On May 4, 2016, the Centers for Medicare & Medicaid Services (CMS) temporarily paused the Beneficiary and Family Centered Care (BFCC) Quality Improvement Organizations’ (QIOs) performance of initial patient status reviews to determine the appropriateness of Part A payment for short stay inpatient hospital claims. CMS took this action in an effort to promote consistent application of the medical review of patient status for short hospital stays.
What are short stay reviews?
Short stay reviews are reviews of claims for inpatient admissions to determine whether such claims were appropriately paid under Medicare Part A. Additional information related to short stay reviews is available here.
Who does short stay reviews?
At this time, BFCC QIOs are responsible for conducting initial short stay reviews. Recovery Auditors may also conduct short stay reviews, but only for those providers that have been referred to them by the BFCC-QIO as exhibiting persistent noncompliance with Medicare payment policies.
When did BFCC QIOs start conducting short stay reviews?
Beginning on October 1, 2015, the QIOs assumed responsibility for conducting initial patient status reviews of providers to determine the appropriateness of Part A payment for short stay inpatient hospital claims. These reviews were previously conducted by the Medicare Administrative Contractors (MACs).
Why is CMS pausing short stay reviews?
CMS became aware of inconsistencies in the BFCC-QIOs’ application of the two-midnight policy for short hospital stay reviews, and on May 4, 2016, we temporarily paused short stay patient status reviews to give us time to improve standardization in the BFCC-QIOs’ review process.
CMS is requiring the BFCC-QIOs to re-review all claims they denied in their medical review process since October 2015 to make sure medical review decisions and subsequent provider education are consistent with current policy. The current “pause” will allow time for the BFCC-QIOs to conduct these re-reviews.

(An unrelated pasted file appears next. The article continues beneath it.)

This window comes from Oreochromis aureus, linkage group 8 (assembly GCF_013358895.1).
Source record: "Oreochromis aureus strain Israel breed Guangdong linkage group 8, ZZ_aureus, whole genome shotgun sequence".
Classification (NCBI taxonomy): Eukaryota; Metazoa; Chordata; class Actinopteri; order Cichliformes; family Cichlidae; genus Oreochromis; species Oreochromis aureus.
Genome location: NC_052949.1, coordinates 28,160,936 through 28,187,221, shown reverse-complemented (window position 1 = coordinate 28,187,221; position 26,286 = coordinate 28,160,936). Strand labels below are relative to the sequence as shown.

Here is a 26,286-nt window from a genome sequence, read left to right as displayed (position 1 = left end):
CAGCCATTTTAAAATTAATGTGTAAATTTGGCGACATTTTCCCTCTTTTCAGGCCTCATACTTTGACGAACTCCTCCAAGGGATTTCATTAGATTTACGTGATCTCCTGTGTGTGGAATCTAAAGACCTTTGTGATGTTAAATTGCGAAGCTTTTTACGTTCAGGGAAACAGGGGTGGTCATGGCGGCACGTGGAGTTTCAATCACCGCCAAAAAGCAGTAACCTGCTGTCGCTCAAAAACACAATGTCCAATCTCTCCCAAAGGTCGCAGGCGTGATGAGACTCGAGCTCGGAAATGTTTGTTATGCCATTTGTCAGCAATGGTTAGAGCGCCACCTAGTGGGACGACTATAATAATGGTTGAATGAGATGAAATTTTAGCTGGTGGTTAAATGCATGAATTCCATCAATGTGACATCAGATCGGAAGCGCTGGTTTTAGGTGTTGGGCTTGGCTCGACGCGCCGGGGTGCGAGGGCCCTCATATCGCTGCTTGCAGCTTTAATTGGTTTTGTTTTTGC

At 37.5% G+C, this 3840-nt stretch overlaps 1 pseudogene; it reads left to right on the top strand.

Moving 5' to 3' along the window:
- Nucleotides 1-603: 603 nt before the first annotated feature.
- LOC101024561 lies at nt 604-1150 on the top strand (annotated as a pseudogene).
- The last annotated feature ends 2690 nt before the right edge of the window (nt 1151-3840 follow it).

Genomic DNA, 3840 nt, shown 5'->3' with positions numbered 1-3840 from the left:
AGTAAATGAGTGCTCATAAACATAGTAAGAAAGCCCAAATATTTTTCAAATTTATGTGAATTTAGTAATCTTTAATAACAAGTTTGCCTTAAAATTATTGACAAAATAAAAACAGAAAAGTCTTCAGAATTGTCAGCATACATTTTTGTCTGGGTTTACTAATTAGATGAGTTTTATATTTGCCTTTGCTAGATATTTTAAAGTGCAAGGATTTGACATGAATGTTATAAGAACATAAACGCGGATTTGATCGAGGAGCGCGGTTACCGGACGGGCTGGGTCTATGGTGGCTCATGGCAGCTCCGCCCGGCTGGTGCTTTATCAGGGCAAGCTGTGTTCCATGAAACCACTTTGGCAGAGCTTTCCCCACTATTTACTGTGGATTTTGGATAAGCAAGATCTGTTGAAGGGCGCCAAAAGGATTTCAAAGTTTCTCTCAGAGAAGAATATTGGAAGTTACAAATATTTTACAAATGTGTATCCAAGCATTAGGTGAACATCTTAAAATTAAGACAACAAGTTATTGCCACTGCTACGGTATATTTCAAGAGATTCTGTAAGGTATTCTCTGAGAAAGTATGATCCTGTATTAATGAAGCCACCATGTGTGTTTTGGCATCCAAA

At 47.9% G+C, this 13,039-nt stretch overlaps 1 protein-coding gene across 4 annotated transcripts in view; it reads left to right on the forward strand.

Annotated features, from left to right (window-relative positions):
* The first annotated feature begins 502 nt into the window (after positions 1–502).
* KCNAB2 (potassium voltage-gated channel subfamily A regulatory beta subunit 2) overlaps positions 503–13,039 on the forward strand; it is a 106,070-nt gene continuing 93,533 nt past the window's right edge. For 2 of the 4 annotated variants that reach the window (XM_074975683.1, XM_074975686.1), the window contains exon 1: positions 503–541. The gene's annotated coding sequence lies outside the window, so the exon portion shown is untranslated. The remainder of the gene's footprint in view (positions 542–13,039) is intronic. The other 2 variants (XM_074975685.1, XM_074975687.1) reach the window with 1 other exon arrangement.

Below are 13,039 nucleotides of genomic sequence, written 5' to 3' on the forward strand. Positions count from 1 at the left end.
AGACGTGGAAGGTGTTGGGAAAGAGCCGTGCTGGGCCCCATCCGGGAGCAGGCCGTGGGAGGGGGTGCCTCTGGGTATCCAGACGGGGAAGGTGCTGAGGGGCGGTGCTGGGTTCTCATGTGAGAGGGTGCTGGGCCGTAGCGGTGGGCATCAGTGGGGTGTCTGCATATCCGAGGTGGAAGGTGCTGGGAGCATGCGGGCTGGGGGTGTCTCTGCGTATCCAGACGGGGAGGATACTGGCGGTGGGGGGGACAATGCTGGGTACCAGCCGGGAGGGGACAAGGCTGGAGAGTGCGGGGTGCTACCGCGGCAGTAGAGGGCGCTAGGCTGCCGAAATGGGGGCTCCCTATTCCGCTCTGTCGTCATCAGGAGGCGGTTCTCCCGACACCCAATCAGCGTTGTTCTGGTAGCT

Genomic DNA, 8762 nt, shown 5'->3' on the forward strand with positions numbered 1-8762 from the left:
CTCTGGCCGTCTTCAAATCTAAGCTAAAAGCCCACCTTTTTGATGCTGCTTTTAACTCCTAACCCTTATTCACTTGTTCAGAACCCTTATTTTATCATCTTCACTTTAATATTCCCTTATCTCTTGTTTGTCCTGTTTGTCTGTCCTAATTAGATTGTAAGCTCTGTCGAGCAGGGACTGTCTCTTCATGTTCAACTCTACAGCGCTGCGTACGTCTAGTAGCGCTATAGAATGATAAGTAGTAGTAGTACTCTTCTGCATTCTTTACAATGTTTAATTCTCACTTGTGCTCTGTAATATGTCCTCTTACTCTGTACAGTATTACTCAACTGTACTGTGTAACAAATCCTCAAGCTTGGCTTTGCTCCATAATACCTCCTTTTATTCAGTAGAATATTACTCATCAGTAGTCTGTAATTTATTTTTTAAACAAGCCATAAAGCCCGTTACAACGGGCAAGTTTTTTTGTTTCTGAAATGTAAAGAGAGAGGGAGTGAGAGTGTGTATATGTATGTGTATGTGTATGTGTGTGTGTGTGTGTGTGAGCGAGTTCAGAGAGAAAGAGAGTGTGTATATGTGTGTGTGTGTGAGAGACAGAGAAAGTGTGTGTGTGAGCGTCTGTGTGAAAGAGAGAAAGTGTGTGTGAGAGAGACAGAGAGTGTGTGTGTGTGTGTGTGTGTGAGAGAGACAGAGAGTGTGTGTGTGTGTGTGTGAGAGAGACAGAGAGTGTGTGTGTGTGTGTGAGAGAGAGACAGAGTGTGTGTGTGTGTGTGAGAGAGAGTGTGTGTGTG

When will the reviews resume?
The pause is temporary, and the claim reviews will resume after the BFCC-QIOs have completed retraining on the two-midnight policy, completed the re-review of previously denied claims, and performed any needed provider outreach and education. Many of these improvement steps have begun. CMS believes that BFCC–QIOs reviews will resume within 60-90 days. CMS will advise stakeholders when the pause is lifted.
What does this mean for claims that have already been denied?
CMS is working with the BFCC-QIOs to improve quality, including through educational sessions on practical application of the two-midnight policy, and is requiring that beginning June 6, 2016, that the BFCC-QIOs re-review all short stay patient status claims that were denied under the QIO medical review process. CMS urges hospitals to work with your BFCC-QIO (KEPRO at https://www.keproqio.com/ or Livanta, LCC, http://bfccqioarea5.com/and http://bfccqioarea1.com/) to see if denied claims have been re-reviewed (undergone a final determination) before you appeal a claim denial. Hospitals will receive a letter from the BFCC-QIO if denied claims are being re-reviewed, as well as a letter detailing the re-reviewed decisions. If a hospital already submitted an appeal, then the BFCC-QIO will share its re-review findings with the appeals adjudicators to be taken into consideration during the appeal process. If upon re-review it is determined that the claim was incorrectly denied, the appeals adjudicators will issue revised determinations as necessary.
Click here to download a Policy Decision Guideline flowchart that will help guide the payment decision process.